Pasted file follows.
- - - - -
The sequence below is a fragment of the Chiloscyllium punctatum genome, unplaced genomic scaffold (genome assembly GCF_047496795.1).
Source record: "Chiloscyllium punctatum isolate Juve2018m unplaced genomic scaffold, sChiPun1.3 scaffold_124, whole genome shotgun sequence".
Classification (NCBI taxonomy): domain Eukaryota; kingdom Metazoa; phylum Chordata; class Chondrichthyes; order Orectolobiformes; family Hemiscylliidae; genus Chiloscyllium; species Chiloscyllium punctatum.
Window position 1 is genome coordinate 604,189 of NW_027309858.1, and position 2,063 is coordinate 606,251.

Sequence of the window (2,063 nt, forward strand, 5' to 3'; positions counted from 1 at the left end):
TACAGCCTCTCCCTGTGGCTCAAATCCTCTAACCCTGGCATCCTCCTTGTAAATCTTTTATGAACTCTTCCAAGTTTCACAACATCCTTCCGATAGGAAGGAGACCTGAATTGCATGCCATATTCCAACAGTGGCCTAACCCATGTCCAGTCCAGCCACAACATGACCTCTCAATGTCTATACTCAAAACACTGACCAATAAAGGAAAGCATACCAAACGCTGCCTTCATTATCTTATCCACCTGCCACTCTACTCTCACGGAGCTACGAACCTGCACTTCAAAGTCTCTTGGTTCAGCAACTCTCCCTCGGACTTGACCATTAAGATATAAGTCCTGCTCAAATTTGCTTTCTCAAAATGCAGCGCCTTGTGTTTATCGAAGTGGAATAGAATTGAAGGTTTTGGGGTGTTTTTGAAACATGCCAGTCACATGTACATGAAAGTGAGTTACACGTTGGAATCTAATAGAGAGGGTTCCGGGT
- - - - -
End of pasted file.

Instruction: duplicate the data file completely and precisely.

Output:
The sequence below is a fragment of the Chiloscyllium punctatum genome, unplaced genomic scaffold (genome assembly GCF_047496795.1).
Source record: "Chiloscyllium punctatum isolate Juve2018m unplaced genomic scaffold, sChiPun1.3 scaffold_124, whole genome shotgun sequence".
Classification (NCBI taxonomy): domain Eukaryota; kingdom Metazoa; phylum Chordata; class Chondrichthyes; order Orectolobiformes; family Hemiscylliidae; genus Chiloscyllium; species Chiloscyllium punctatum.
Window position 1 is genome coordinate 604,189 of NW_027309858.1, and position 2,063 is coordinate 606,251.

Sequence of the window (2,063 nt, forward strand, 5' to 3'; positions counted from 1 at the left end):
TACAGCCTCTCCCTGTGGCTCAAATCCTCTAACCCTGGCATCCTCCTTGTAAATCTTTTATGAACTCTTCCAAGTTTCACAACATCCTTCCGATAGGAAGGAGACCTGAATTGCATGCCATATTCCAACAGTGGCCTAACCCATGTCCAGTCCAGCCACAACATGACCTCTCAATGTCTATACTCAAAACACTGACCAATAAAGGAAAGCATACCAAACGCTGCCTTCATTATCTTATCCACCTGCCACTCTACTCTCACGGAGCTACGAACCTGCACTTCAAAGTCTCTTGGTTCAGCAACTCTCCCTCGGACTTGACCATTAAGATATAAGTCCTGCTCAAATTTGCTTTCTCAAAATGCAGCGCCTTGTGTTTATCGAAGTGGAATAGAATTGAAGGTTTTGGGGTGTTTTTGAAACATGCCAGTCACATGTACATGAAAGTGAGTTACACGTTGGAATCTAATAGAGAGGGTTCCGGGT